WYUU's Albertini agreed. "You can't just have Johnny Gringo making policy if they don't have cultural competency," he said. "You hire top Hispanic executives, and let them make the media."
But Patrick Manteiga, publisher of the 83-year-old, trilingual La Gaceta newspaper, said a newspaper with Centro's resources could offer much more to the area's Hispanic communities.
"If the Tribune was providing a daily Spanish newspaper, I would think they are providing a service no one else is providing," Manteiga said. "The Tribune is operating a paper to sell advertising to help their business. (No) higher goals there. This community could use so much more."
Vera, who once consulted with the St. Petersburg Times in its effort to develop a Spanish-language product, liked the professional design of Centro's prototype - though he questioned the seemingly interchangeable use of "Hispanic" and "Latino" in copy. He said some people from Latin America object to being described as Hispanic.
"(There is) historic resentment some people have from Spaniards coming into Latin America and slaughtering the cultures," Vera said.
In a town with long-established Hispanic communities, it's an open question whether a newspaper led by newcomers can make an impact, said Andrew Finder, publisher of the 16,000-circulation bilingual weekly Las Americas Herald in Tampa.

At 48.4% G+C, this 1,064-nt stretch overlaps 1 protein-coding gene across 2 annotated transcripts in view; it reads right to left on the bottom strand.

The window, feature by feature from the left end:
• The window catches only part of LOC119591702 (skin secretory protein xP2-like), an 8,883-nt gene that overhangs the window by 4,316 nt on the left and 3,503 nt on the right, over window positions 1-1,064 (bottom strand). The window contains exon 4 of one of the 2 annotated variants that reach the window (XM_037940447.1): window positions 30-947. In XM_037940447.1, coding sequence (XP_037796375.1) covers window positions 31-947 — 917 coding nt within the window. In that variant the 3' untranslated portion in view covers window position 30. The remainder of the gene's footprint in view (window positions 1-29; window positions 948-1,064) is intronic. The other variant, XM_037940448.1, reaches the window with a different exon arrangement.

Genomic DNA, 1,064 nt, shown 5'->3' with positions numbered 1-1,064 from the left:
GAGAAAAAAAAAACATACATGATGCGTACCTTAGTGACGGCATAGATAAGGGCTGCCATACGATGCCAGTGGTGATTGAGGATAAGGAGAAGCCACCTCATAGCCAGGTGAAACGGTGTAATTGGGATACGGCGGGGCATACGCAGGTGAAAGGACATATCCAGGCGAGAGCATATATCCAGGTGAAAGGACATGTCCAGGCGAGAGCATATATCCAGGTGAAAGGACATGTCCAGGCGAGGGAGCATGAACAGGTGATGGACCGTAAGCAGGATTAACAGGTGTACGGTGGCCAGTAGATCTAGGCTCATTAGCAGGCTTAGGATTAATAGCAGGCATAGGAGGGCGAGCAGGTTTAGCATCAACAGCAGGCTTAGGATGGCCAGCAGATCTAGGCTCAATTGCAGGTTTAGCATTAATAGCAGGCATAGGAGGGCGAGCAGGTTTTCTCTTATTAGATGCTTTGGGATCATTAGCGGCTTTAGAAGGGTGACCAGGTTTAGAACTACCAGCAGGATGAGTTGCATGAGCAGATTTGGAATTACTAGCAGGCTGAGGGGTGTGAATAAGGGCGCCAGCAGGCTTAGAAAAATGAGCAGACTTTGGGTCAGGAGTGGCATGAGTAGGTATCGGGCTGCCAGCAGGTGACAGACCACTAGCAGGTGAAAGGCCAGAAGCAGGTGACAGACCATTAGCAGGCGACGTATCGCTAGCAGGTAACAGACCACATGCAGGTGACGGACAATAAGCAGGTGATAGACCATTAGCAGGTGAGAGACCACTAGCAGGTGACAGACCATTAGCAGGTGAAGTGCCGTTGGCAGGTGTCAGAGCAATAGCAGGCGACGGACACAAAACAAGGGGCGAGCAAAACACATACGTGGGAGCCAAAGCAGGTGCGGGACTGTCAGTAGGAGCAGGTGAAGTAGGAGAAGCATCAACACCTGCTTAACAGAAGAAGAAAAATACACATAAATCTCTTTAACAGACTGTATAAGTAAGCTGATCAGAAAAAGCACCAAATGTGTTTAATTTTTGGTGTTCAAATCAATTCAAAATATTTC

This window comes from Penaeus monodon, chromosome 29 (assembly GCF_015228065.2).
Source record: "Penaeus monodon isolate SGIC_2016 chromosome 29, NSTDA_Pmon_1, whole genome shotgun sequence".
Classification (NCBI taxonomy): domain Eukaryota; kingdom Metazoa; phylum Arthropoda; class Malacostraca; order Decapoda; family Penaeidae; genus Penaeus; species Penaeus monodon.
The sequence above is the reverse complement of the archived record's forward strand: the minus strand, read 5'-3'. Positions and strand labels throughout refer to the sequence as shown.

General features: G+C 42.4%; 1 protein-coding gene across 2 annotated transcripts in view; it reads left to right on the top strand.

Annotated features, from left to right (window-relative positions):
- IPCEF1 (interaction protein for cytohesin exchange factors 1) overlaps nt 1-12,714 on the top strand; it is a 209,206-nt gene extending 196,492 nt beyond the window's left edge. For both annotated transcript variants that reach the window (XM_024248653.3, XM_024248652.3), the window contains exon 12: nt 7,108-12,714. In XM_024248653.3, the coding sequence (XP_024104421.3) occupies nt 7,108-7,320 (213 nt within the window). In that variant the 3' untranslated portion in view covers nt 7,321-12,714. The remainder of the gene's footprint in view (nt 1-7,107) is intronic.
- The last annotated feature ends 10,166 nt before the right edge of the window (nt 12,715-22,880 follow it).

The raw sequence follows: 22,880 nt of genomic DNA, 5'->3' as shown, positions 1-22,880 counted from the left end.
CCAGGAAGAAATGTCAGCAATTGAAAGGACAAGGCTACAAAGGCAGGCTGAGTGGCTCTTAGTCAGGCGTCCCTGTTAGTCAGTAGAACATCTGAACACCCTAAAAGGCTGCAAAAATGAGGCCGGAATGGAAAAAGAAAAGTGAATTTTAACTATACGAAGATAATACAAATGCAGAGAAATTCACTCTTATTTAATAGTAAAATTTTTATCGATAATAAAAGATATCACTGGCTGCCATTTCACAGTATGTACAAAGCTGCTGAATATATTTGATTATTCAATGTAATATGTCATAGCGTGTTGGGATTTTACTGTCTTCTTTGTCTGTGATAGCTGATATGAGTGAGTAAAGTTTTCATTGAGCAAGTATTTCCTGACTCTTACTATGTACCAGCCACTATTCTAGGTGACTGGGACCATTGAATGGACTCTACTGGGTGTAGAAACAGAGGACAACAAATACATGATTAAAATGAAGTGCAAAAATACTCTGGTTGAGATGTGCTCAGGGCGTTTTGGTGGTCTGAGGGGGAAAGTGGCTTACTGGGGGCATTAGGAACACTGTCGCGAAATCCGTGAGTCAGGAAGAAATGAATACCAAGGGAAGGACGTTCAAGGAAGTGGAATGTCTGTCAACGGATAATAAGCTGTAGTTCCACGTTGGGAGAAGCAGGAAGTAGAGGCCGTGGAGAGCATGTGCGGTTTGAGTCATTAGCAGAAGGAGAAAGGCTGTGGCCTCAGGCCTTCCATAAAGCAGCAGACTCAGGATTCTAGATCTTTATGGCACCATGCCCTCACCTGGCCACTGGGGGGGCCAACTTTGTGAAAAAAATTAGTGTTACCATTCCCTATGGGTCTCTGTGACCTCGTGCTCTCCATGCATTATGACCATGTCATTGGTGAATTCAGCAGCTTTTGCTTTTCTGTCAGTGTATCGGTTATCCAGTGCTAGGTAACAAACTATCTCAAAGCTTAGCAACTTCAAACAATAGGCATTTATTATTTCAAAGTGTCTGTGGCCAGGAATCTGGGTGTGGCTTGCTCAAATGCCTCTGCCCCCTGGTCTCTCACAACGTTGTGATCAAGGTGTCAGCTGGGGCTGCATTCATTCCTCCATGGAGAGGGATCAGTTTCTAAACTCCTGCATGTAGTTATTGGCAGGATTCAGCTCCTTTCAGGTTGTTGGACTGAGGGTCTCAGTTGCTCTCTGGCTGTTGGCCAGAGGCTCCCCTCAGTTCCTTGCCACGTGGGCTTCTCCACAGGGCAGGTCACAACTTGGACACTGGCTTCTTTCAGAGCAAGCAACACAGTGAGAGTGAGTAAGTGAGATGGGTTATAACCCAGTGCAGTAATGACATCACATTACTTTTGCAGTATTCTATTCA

Executives at smaller Spanish-language publications, concerned that big projects such as Centro may push many of them out of business, wondered why Media General didn't partner with an existing newspaper, he added.
"When you sell Spanish-language media to the Anglo market, 80 percent of your effort is educating advertisers," Finder said. "Now, after many years of education, these big companies are taking the gravy."
Well aware that the Miami Herald's successful, independent Spanish-language El Nuevo Herald initially drew scorn as mostly a translation of the English paper - "You're perceived as Anglo with a mask," said Centro editor Manuel Ballagas, who worked there for years - Centro executives stressed their separation from the Tribune in content and reporting.
And for those who question whether Centro will cover stories that may make Media General executives nervous, Nieves had a simple answer.
"They don't speak Spanish," he said, chuckling. "They won't know."
[Last modified September 23, 2005, 21:31:02]